Imagine if the taut young skin of a word, say mari
gold deliverance or promiscuity, suddenly rubbed
up against the fleshy part of your inner thigh, the
soft concave of your belly, or that deep curve in
your neck. That spot he always says smells
like cyprus and almond and bone.

Have you ever tasted burnt honey. It’s unbearable.
Like a husband lost to the night. Or an owl in
a woman’s chest where the heart used to be.

Out of so few words he spread her legs. I’m going
to eat you. I’m going to eat all of the light out of you.

Makes you wonder, which is the more fragile
mechanism, language or the body.


Ann Pedone graduated from Bard College with a degree in English Literature and has a Master’s Degree in Chinese Language and Literature from UC Berkeley. Ann is the author of the chapbooks The Bird Happened (Leave Books), perhaps there is a sky we don’t know: a re-imagining of sappho. (Cup and Dagger Press) as well as the forthcoming DREAM/WORK and Everywhere You Put Your Mouth (Halas Press.) Her work has recently appeared in multiple journals including Riggwelter, Big City Lit, Contemporary Verse 2, The Phare, West Trade Review, The Open Page Literary Journal, Slipstream, Rogue Agent, The French Literary Review, SAND, and The Shore.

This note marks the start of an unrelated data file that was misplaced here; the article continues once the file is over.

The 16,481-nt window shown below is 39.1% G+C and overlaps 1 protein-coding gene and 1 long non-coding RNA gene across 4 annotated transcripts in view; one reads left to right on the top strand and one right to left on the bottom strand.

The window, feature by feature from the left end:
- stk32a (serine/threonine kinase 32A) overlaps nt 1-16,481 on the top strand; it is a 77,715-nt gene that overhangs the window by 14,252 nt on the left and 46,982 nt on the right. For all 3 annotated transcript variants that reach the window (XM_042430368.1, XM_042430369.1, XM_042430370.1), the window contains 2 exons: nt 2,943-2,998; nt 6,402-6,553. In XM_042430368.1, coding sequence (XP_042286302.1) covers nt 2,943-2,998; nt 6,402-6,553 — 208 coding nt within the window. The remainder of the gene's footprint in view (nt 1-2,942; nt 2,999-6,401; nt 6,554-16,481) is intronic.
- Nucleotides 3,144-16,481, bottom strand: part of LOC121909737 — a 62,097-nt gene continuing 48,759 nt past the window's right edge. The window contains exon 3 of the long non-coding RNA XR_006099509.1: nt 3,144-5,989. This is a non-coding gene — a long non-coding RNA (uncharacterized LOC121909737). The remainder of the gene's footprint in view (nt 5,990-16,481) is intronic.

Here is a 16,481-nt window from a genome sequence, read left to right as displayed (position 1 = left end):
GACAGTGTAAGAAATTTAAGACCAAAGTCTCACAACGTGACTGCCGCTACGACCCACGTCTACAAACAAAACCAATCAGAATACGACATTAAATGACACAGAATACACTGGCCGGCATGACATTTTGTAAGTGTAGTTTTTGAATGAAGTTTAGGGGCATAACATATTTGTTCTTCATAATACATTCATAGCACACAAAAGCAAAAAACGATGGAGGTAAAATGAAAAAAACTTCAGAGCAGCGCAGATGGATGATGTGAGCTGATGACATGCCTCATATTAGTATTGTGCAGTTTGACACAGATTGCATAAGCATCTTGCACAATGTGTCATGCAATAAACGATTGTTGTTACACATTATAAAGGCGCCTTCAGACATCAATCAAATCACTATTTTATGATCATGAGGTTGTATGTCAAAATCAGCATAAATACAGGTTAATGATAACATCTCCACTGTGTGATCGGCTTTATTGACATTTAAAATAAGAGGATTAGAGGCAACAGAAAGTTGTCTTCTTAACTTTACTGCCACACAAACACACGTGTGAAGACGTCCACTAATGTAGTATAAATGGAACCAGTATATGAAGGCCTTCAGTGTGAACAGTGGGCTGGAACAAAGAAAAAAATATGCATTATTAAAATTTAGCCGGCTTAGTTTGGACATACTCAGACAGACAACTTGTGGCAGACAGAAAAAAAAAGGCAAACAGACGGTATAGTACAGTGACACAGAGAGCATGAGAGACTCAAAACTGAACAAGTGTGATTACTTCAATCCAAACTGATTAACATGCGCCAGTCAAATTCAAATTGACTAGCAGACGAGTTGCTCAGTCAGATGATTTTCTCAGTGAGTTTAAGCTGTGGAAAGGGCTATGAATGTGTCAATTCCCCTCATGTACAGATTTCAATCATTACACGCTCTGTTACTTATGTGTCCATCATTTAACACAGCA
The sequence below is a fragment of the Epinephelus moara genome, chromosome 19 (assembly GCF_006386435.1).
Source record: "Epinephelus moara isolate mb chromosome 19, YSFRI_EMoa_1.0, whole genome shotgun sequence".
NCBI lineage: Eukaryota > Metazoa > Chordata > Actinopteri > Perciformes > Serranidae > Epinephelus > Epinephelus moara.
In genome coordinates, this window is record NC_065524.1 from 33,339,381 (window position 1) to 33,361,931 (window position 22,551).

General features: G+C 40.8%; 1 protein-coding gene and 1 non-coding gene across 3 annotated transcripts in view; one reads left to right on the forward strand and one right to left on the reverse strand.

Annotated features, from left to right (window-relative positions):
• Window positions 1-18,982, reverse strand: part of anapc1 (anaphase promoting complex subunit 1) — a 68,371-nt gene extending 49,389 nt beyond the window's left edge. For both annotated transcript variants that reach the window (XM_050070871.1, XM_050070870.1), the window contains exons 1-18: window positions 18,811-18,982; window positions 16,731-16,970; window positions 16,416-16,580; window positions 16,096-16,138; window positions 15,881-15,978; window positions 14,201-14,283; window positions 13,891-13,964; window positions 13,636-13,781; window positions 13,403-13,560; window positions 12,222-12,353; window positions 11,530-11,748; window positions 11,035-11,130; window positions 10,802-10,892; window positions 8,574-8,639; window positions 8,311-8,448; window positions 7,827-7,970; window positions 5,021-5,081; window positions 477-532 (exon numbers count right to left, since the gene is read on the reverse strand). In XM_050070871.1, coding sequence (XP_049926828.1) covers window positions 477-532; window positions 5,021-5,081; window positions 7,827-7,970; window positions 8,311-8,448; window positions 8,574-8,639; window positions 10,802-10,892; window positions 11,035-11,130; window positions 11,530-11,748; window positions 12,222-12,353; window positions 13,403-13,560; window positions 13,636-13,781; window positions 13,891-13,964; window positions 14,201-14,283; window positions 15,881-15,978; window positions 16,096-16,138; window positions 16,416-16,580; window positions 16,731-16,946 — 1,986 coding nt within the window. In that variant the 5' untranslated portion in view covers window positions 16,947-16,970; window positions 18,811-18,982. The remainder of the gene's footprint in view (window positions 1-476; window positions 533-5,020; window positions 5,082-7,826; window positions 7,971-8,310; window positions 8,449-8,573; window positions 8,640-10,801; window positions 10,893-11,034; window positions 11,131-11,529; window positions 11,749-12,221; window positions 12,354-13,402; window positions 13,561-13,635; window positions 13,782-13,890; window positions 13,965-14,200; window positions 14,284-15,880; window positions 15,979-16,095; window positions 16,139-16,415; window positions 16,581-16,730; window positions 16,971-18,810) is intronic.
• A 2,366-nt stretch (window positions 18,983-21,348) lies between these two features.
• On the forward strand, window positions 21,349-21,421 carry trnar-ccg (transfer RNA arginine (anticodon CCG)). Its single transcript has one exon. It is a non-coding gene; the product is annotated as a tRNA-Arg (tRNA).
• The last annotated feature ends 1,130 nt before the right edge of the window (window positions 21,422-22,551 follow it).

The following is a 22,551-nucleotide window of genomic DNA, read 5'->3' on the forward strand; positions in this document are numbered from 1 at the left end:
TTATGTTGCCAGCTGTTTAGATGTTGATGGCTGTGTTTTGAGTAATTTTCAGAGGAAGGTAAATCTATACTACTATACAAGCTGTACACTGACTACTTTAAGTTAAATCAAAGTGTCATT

The Coffee Maker

By Dominic Loise

The machine in the lobby was placed as a nicety. Something warm and inviting offered visitors like yourself. It maintained the body heat of their initial handshakes. A first attempt to show the corporation cared to learn about others too by offering, “How do you like your coffee?” 

Your ceramic mug held the first sip of truth. A streamlined, sigil logo on the exterior contained the burnt out and bitter from spilling over. What artificial sweetener and 

dry powder pampering combination could you bring to the organization? 

More from Goat’s Milk Magazine

Current employees tried all the corporate kitchen counter alchemy fixes of ingredients bought for an extended boxed in shelf life. Are you a green, six months, resume hopper giving the cauldron a quick burst of youthful energy before tipping it over to start again? Are you a freshly cut vital organ from another competitor? Or will you stay the long haul wishing back to this day?

The coffee maker bubbled bottom charring residue. The burner is not turned off in time. As you waited in the closed-off lobby, being told it should only just yet be another twenty minutes. Contracts were being reviewed. Magical laws wiped continuing their conversion into legal rhetoric.

You get up and walked out placing the empty mug by the glossy brochures. The cycle had been broken. Time weaved and waved back towards you. Saving yourself time for one last cup of coffee. 


Dominic Loise lives in Chicago, Illinois. He is open about and advocates for mental health awareness. His work has appeared on Alchemic Gold Poetry Society, Analogies & Allegories, Calm Down, Raven Review, Refresh & Short Editions and in Collective Realms & Emotional Alchemy.